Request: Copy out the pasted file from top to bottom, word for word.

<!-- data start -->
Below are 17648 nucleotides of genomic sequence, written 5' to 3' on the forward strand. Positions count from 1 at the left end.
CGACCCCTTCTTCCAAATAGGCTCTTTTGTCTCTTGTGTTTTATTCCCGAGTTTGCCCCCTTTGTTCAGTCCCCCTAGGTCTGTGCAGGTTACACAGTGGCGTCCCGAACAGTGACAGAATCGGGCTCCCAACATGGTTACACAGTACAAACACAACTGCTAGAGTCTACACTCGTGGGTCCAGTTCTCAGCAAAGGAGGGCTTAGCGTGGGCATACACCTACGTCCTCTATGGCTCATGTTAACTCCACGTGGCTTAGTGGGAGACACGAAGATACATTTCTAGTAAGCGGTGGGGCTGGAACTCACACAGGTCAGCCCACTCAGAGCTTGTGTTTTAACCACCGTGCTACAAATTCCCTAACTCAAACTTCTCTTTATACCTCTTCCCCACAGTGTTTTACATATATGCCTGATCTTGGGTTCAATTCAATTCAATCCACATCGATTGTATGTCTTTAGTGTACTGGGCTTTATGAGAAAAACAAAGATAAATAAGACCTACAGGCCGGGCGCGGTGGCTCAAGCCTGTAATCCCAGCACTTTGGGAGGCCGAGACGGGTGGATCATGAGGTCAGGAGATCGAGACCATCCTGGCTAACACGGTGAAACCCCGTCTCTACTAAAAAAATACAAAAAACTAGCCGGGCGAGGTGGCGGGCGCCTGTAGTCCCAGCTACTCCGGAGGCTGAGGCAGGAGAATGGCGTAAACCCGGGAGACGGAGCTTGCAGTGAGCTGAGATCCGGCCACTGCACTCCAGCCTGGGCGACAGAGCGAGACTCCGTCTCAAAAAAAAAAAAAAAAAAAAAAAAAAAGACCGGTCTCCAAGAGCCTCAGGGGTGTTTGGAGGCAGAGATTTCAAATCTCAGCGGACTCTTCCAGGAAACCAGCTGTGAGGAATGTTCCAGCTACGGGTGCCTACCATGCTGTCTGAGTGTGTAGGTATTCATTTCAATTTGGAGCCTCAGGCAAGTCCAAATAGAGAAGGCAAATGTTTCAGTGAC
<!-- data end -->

Below are 17648 nucleotides of genomic sequence, written 5' to 3' on the forward strand. Positions count from 1 at the left end.
CGACCCCTTCTTCCAAATAGGCTCTTTTGTCTCTTGTGTTTTATTCCCGAGTTTGCCCCCTTTGTTCAGTCCCCCTAGGTCTGTGCAGGTTACACAGTGGCGTCCCGAACAGTGACAGAATCGGGCTCCCAACATGGTTACACAGTACAAACACAACTGCTAGAGTCTACACTCGTGGGTCCAGTTCTCAGCAAAGGAGGGCTTAGCGTGGGCATACACCTACGTCCTCTATGGCTCATGTTAACTCCACGTGGCTTAGTGGGAGACACGAAGATACATTTCTAGTAAGCGGTGGGGCTGGAACTCACACAGGTCAGCCCACTCAGAGCTTGTGTTTTAACCACCGTGCTACAAATTCCCTAACTCAAACTTCTCTTTATACCTCTTCCCCACAGTGTTTTACATATATGCCTGATCTTGGGTTCAATTCAATTCAATCCACATCGATTGTATGTCTTTAGTGTACTGGGCTTTATGAGAAAAACAAAGATAAATAAGACCTACAGGCCGGGCGCGGTGGCTCAAGCCTGTAATCCCAGCACTTTGGGAGGCCGAGACGGGTGGATCATGAGGTCAGGAGATCGAGACCATCCTGGCTAACACGGTGAAACCCCGTCTCTACTAAAAAAATACAAAAAACTAGCCGGGCGAGGTGGCGGGCGCCTGTAGTCCCAGCTACTCCGGAGGCTGAGGCAGGAGAATGGCGTAAACCCGGGAGACGGAGCTTGCAGTGAGCTGAGATCCGGCCACTGCACTCCAGCCTGGGCGACAGAGCGAGACTCCGTCTCAAAAAAAAAAAAAAAAAAAAAAAAAAAGACCGGTCTCCAAGAGCCTCAGGGGTGTTTGGAGGCAGAGATTTCAAATCTCAGCGGACTCTTCCAGGAAACCAGCTGTGAGGAATGTTCCAGCTACGGGTGCCTACCATGCTGTCTGAGTGTGTAGGTATTCATTTCAATTTGGAGCCTCAGGCAAGTCCAAATAGAGAAGGCAAATGTTTCAGTGAC